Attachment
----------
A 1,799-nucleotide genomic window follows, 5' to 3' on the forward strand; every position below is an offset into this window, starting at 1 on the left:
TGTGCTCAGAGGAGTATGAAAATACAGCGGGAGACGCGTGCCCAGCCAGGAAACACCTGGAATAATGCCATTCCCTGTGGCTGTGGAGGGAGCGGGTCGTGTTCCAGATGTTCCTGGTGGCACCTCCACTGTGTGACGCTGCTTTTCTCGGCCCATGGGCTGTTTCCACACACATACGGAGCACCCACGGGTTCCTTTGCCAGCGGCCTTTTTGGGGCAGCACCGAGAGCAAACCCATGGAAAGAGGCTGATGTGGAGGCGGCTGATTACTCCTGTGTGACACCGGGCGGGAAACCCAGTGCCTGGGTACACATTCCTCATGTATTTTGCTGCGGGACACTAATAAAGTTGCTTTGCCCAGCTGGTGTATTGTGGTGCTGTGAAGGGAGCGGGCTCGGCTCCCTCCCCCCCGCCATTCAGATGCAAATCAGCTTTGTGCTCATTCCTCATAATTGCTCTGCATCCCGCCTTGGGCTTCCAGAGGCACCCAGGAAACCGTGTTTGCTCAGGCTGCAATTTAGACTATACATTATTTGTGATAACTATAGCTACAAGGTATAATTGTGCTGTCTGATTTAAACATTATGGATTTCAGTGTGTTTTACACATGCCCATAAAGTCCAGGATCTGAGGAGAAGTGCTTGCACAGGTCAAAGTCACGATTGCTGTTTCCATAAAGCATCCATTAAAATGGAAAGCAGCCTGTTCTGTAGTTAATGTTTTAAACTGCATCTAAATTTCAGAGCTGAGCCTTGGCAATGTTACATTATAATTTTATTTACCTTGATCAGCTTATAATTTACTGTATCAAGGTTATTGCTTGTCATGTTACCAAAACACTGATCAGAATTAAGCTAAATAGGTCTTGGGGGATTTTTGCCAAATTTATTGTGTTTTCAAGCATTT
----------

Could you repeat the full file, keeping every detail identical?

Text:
A 1,799-nucleotide genomic window follows, 5' to 3' on the forward strand; every position below is an offset into this window, starting at 1 on the left:
TGTGCTCAGAGGAGTATGAAAATACAGCGGGAGACGCGTGCCCAGCCAGGAAACACCTGGAATAATGCCATTCCCTGTGGCTGTGGAGGGAGCGGGTCGTGTTCCAGATGTTCCTGGTGGCACCTCCACTGTGTGACGCTGCTTTTCTCGGCCCATGGGCTGTTTCCACACACATACGGAGCACCCACGGGTTCCTTTGCCAGCGGCCTTTTTGGGGCAGCACCGAGAGCAAACCCATGGAAAGAGGCTGATGTGGAGGCGGCTGATTACTCCTGTGTGACACCGGGCGGGAAACCCAGTGCCTGGGTACACATTCCTCATGTATTTTGCTGCGGGACACTAATAAAGTTGCTTTGCCCAGCTGGTGTATTGTGGTGCTGTGAAGGGAGCGGGCTCGGCTCCCTCCCCCCCGCCATTCAGATGCAAATCAGCTTTGTGCTCATTCCTCATAATTGCTCTGCATCCCGCCTTGGGCTTCCAGAGGCACCCAGGAAACCGTGTTTGCTCAGGCTGCAATTTAGACTATACATTATTTGTGATAACTATAGCTACAAGGTATAATTGTGCTGTCTGATTTAAACATTATGGATTTCAGTGTGTTTTACACATGCCCATAAAGTCCAGGATCTGAGGAGAAGTGCTTGCACAGGTCAAAGTCACGATTGCTGTTTCCATAAAGCATCCATTAAAATGGAAAGCAGCCTGTTCTGTAGTTAATGTTTTAAACTGCATCTAAATTTCAGAGCTGAGCCTTGGCAATGTTACATTATAATTTTATTTACCTTGATCAGCTTATAATTTACTGTATCAAGGTTATTGCTTGTCATGTTACCAAAACACTGATCAGAATTAAGCTAAATAGGTCTTGGGGGATTTTTGCCAAATTTATTGTGTTTTCAAGCATTT